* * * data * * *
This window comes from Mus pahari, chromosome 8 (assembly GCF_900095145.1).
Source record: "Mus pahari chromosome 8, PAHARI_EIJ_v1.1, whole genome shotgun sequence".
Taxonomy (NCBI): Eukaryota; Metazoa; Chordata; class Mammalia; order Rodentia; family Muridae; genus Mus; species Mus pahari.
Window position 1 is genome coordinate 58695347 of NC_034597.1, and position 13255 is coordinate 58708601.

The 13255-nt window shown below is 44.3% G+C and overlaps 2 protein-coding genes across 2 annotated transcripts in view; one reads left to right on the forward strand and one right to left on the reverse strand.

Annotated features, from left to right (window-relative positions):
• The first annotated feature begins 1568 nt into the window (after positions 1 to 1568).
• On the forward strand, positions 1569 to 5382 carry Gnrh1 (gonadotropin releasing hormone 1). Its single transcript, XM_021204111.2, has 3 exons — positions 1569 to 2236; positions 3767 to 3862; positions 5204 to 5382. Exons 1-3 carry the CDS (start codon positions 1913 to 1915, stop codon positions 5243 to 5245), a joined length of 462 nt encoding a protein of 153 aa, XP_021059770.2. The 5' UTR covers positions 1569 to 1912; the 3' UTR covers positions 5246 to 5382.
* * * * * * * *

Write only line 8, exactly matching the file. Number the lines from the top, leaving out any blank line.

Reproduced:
• On the forward strand, positions 1569 to 5382 carry Gnrh1 (gonadotropin releasing hormone 1). Its single transcript, XM_021204111.2, has 3 exons — positions 1569 to 2236; positions 3767 to 3862; positions 5204 to 5382. Exons 1-3 carry the CDS (start codon positions 1913 to 1915, stop codon positions 5243 to 5245), a joined length of 462 nt encoding a protein of 153 aa, XP_021059770.2. The 5' UTR covers positions 1569 to 1912; the 3' UTR covers positions 5246 to 5382.